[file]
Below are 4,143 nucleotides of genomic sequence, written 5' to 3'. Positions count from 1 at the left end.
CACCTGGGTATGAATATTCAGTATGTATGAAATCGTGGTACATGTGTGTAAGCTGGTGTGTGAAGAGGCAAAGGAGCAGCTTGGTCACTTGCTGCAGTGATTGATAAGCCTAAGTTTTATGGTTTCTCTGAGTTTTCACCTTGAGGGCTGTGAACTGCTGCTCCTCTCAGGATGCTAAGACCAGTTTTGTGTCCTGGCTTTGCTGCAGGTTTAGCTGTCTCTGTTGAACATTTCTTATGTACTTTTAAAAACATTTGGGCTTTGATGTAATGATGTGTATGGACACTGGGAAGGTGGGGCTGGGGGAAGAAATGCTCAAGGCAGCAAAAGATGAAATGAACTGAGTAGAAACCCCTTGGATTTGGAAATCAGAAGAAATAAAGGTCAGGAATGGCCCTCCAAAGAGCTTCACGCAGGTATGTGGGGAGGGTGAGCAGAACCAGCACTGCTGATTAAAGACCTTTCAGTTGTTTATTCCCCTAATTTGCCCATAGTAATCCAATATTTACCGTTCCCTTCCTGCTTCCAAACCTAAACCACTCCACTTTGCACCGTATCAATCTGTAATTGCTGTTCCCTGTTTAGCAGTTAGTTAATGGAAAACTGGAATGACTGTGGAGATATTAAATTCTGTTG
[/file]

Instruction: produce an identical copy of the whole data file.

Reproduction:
Below are 4,143 nucleotides of genomic sequence, written 5' to 3'. Positions count from 1 at the left end.
CACCTGGGTATGAATATTCAGTATGTATGAAATCGTGGTACATGTGTGTAAGCTGGTGTGTGAAGAGGCAAAGGAGCAGCTTGGTCACTTGCTGCAGTGATTGATAAGCCTAAGTTTTATGGTTTCTCTGAGTTTTCACCTTGAGGGCTGTGAACTGCTGCTCCTCTCAGGATGCTAAGACCAGTTTTGTGTCCTGGCTTTGCTGCAGGTTTAGCTGTCTCTGTTGAACATTTCTTATGTACTTTTAAAAACATTTGGGCTTTGATGTAATGATGTGTATGGACACTGGGAAGGTGGGGCTGGGGGAAGAAATGCTCAAGGCAGCAAAAGATGAAATGAACTGAGTAGAAACCCCTTGGATTTGGAAATCAGAAGAAATAAAGGTCAGGAATGGCCCTCCAAAGAGCTTCACGCAGGTATGTGGGGAGGGTGAGCAGAACCAGCACTGCTGATTAAAGACCTTTCAGTTGTTTATTCCCCTAATTTGCCCATAGTAATCCAATATTTACCGTTCCCTTCCTGCTTCCAAACCTAAACCACTCCACTTTGCACCGTATCAATCTGTAATTGCTGTTCCCTGTTTAGCAGTTAGTTAATGGAAAACTGGAATGACTGTGGAGATATTAAATTCTGTTG